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ksaves2

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Whoa, Just got home from the hospital. I guess you could say I was lucky in that I had a low level elevated PSA in October, treated with antibiotics to no avail for presumed infection. Fractionated PSA then showed a 50% chance of malignancy.

Had a trans rectal needle biopsy which is ultrasound guided and pain free. 15 minute procedure once one is lying on their side on the table. I ended up with 2 cores out of 12
with the lowest grade of prostate cancer Gleeson 6. Was seen in only 5% of the tissue in the
affected cores. Guys shouldn't be afraid of a prostate biopsy in this day and age.

Since I'm 60 (and that's young) I opted for a robotic prostatectomy. I've known people who are much younger like the actor Ben Stiller who underwent the same procedure.

Radiation can be done but one's pelvis gets really fried and scarred. If a surgeon has to go back in down the road for say colon surgery, it becomes very harder to do.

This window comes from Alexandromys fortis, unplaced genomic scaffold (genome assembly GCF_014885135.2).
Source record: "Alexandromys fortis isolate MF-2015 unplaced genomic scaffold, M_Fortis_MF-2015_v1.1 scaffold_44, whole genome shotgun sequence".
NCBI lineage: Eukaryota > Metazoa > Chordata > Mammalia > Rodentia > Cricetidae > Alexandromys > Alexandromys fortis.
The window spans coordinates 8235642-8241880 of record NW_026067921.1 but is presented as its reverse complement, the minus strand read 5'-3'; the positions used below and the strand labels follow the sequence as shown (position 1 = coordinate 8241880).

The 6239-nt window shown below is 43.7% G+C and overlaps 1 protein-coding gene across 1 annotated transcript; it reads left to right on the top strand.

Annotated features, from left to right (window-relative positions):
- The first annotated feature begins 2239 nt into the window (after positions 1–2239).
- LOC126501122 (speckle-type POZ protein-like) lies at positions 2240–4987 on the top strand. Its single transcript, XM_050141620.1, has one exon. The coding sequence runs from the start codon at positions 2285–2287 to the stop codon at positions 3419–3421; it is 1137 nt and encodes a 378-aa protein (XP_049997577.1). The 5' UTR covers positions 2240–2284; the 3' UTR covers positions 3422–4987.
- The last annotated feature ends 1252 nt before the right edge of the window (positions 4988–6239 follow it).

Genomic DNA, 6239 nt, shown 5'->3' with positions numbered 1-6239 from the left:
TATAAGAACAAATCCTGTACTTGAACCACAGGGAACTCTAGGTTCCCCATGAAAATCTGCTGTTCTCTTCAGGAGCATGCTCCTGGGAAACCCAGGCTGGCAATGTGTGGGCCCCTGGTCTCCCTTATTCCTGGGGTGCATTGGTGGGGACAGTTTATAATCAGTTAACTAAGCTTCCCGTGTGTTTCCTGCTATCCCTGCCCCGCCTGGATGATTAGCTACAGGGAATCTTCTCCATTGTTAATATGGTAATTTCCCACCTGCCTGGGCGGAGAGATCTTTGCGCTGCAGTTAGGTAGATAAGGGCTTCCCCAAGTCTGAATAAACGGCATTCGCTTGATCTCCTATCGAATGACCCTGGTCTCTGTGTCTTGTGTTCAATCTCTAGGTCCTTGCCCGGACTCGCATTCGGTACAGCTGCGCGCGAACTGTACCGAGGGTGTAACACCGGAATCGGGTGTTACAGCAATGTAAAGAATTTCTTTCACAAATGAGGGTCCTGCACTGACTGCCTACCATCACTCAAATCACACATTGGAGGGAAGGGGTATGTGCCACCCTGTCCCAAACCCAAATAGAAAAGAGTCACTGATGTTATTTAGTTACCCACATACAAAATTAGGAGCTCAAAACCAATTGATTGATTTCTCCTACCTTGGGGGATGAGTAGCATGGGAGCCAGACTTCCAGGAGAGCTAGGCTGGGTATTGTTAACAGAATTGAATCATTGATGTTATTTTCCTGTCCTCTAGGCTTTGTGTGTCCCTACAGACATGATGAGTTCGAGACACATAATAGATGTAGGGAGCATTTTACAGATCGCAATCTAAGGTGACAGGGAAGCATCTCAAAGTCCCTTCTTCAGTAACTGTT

If one is closer to the end of their lifespan, satisfactory cures can be had with radiation hence I went with robotic surgery. If I was 75 or in my 80's I'd go that route.

25 years ago, open surgery was a 6 to 10 day bloody affair but with the da Vinci robot, the surgery is accomplished through 5 or 6 holes in the abdomen.

I was sent home with a Foley catheter for a week and pain pills today after an over night stay. Good gosh how times have changed to our advantage. I should do well so I can fly more rockets. I pointed out to my surgeon that fact and she smiled and shook her head in
the affirmative.
Kurt Savegnago
 
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K'Tesh